Estrogen replacement and peripheral insulin action. Estrogen replacement therapies have been shown to increase (3, 10, 18, 38, 43), not change (15, 29) or decrease (42), peripheral insulin action in postmenopausal women. Inconsistency among studies may be due to widely varying types of hormone treatments (e.g., varying duration of treatment, dose, route of administration, and opposition by progestins) and concurrent changes in body composition. Another source of inconsistency among studies may be variation in the methods used to assess insulin action. The prospective, randomized hormone replacement trials that have measured insulin action using the hyperinsulinemic euglycemic clamp technique have demonstrated that insulin-stimulated glucose uptake is not impaired (15, 38) and may be improved (10, 11, 29) by estrogen replacement. Consistent with these previous studies, we observed improvements in the glucoregulatory action of insulin in response to intravenous estrogen administration. Furthermore, our study extends previous observations by assessing the acute physiological effect of estrogen on insulin while eliminating confounding factors such as the first-pass hepatic effects of oral estrogens, opposition by progestins, and changes over time in body composition or physical activity.
Compared with the evidence for an effect of estrogens on glucoregulatory insulin action, the evidence for an effect on antilipolytic insulin action is more consistent. For example, sex differences in lipolysis have been observed such that basal lipolytic rates ([2H5]glycerol rate of appearance) are higher in women compared with men matched for relative adiposity (37). Jensen et al. (26) observed higher FFA release ([14C]palmitate rate of appearance) during a pancreatic clamp in postmenopausal women who had stopped hormone replacement compared with those who had used transdermal estrogen for >2 mo. This estrogen-related attenuation of lipolysis was not explained by changes in Epi stimulation of lipolysis. Additionally, O'Sullivan and Ho (38) observed a reduction in plasma FFA during a hyperinsulinemic clamp in postmenopausal women randomized to transdermal estradiol for 12 wk. This reduction in plasma FFA was not observed in those women randomized to oral CE. Taken together, these data suggest that transdermal estrogen administration has an effect on lipid metabolism that is not catecholamine mediated and may be insulin mediated. Consistent with this possibility, we observed an improvement in the antilipolytic action of insulin (i.e., greater suppression of plasma glycerol) in response to intravenous estrogen administration.
Potential mechanisms. Estrogen receptor-deficient mice and humans are glucose intolerant and hyperinsulinemic (23, 44), suggesting an estrogen receptor-mediated effect on insulin action. Additionally, estrogens may improve insulin action through an increase in specific insulin receptor binding or insulin receptor number (39). However, upregulation of insulin receptors in response to estrogen may be tissue and dose dependent (21, 22). There is further evidence to suggest that estradiol may mimic the action of insulin in adipocytes by activating transcription factors (activator protein-1 and cAMP response element protein) that are also targeted by insulin (14). If estrogens increase adipose tissue insulin sensitivity, particularly in visceral adipose depots drained by the portal circulation, this would be predicted to decrease hepatic FFA flux and increase insulin clearance (1). In the present study, there was no effect of CE on insulin concentrations during the first, low-dose insulin stage as was observed during the second, higher-dose insulin stage. Although the stage-related differences may have been due to a threshold effect (i.e., less insulin to clear), it is also possible that the effects of estrogens on insulin concentrations are indirect and/or time dependent (e.g., through an effect on FFA or upregulation of estrogen receptors). Furthermore, if estrogens increase insulin secretion as well as clearance, the net effect on serum insulin concentration may depend on both the level and the duration of hyperinsulinemia.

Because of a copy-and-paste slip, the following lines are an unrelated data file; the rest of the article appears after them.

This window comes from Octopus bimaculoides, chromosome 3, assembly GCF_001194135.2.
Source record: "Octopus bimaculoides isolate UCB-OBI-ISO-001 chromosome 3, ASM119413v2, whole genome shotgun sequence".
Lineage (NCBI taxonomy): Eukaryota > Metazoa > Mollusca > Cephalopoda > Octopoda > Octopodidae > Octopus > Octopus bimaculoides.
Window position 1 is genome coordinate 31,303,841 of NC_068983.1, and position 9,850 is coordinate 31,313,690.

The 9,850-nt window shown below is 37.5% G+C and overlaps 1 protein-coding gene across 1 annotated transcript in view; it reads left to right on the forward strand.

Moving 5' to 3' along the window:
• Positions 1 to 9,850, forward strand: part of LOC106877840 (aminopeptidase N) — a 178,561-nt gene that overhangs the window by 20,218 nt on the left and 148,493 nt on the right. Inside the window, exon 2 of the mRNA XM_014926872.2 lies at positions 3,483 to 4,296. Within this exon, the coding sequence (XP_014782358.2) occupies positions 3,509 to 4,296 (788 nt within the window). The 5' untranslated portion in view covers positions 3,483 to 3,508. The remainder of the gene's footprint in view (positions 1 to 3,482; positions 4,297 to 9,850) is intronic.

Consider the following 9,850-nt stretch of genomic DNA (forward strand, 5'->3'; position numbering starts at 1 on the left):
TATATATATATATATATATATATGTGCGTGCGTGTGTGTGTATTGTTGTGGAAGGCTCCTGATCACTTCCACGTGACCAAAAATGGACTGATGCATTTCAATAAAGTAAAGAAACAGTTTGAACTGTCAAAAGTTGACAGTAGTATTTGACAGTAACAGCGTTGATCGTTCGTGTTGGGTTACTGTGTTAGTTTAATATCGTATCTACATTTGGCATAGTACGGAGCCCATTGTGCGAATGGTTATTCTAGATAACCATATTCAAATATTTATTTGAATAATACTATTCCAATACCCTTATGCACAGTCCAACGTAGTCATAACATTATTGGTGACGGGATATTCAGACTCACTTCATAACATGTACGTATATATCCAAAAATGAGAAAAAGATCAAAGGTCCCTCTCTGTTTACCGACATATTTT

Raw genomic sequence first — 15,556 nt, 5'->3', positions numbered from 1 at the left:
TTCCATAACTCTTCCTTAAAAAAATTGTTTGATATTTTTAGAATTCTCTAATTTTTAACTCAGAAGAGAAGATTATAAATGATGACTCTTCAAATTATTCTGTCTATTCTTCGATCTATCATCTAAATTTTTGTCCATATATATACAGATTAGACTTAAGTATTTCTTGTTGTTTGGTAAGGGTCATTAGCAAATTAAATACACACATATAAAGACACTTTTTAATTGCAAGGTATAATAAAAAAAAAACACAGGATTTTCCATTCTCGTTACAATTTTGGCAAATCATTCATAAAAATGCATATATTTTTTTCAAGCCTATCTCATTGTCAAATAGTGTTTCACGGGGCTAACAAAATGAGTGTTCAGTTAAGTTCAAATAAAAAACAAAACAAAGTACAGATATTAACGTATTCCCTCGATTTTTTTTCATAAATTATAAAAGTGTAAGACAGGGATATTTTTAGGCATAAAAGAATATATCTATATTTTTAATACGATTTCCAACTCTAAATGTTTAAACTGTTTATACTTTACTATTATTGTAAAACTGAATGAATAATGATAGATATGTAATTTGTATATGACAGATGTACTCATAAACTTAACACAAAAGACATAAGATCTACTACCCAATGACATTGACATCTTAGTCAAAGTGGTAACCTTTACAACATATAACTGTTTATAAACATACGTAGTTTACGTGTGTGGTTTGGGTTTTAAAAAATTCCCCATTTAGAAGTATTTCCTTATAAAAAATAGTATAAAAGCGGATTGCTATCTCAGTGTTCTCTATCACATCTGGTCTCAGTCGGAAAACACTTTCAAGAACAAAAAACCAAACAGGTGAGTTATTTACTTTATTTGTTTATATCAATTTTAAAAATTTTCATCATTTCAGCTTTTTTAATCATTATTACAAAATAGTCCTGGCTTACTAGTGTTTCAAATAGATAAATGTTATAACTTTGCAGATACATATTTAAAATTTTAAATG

Limitations. We cannot rule out the possibility that estrogens had an effect on hepatic glucose production. A study of postmenopausal women with type 2 DM suggested that estrogens might preferentially improve hepatic insulin sensitivity (i.e., more effective suppression of hepatic glucose production) (3). Because we did not assess hepatic glucose production, we do not know whether the SSGIR rates in this study accurately reflected total glucose disposal rates. However, previous research has shown complete suppression of hepatic glucose output between 60 and 120 min, depending on the rate of insulin infusion (28). On the basis of these data, hepatic glucose production should have been nearly completely suppressed during the final 30 min of our first stage, when insulin infusion was low. During the final 30 min of the second stage, when insulin infusion was higher and cumulative insulin exposure had exceeded 150 min, hepatic glucose output should have been completely suppressed, thereby increasing our confidence that SSGIR accurately reflected peripheral glucose disposal.
There is evidence that dose, route, and duration of estrogen administration are important determinants of the effects of hormone replacement therapy on insulin action (10, 32, 33). Our findings may therefore be specific to the intravenous administration of a single 2.5-mg dose of CE that raised plasma estradiol into the premenopausal, midluteal range. Furthermore, we cannot rule out the possibility that estrone or other estrogen metabolites contributed independently or synergistically to the estradiol-related effects on insulin. To our knowledge, this is the first study to measure changes in insulin action in response to acute intravenous estrogen administration.
In summary, acute intravenous administration of CE reduced serum insulin concentrations during a hyperinsulinemic euglycemic clamp, suggesting an increased insulin clearance. After adjustment for the reduced serum insulin concentrations, CE were associated with increased glucose disposal and decreased glycerol concentrations, suggesting enhanced peripheral insulin action. Recent evidence that hormone replacement therapy may reduce the incidence of diabetes by as much as 35% in postmenopausal women (27) highlights the need for future studies to elucidate the mechanisms by which estrogens influence insulin secretion, clearance, and sensitivity.
This research was supported by the following awards from the National Institutes of Health: R01 AG-18198 (W. M. Kohrt), K01 AG-19630 (R. E. Van Pelt), F32 AG-05899 (W. S. Gozansky), GCRC M01 RR-00051, and DK-48520.
We thank Lorri Ogden (GCRC) for statistical support.
Submitted 11 November 2002